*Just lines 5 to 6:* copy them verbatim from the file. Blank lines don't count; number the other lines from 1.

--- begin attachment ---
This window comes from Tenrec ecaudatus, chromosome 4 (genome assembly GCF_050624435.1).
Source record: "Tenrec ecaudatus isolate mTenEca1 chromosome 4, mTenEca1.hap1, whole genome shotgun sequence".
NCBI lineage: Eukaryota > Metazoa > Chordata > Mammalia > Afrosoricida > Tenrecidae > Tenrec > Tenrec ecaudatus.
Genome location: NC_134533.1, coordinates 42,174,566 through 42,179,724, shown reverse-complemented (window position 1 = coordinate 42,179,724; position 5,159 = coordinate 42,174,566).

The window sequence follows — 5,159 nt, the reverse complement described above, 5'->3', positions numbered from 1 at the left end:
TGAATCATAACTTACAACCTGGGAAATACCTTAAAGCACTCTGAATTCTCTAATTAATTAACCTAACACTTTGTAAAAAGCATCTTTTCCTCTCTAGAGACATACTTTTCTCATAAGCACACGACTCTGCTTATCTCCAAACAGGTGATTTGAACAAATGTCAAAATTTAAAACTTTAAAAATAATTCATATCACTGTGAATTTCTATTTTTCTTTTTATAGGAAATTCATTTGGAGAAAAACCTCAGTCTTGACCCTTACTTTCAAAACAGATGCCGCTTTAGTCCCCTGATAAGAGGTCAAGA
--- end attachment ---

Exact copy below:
The window sequence follows — 5,159 nt, the reverse complement described above, 5'->3', positions numbered from 1 at the left end:
TGAATCATAACTTACAACCTGGGAAATACCTTAAAGCACTCTGAATTCTCTAATTAATTAACCTAACACTTTGTAAAAAGCATCTTTTCCTCTCTAGAGACATACTTTTCTCATAAGCACACGACTCTGCTTATCTCCAAACAGGTGATTTGAACAAATGTCAAAATTTAAAACTTTAAAAATAATTCATATCACTGTGAATTTCTATTTTTCTTTTTATAGGAAATTCATTTGGAGAAAAACCTCAGTCTTGACCCTTACTTTCAAAACAGATGCCGCTTTAGTCCCCTGATAAGAGGTCAAGA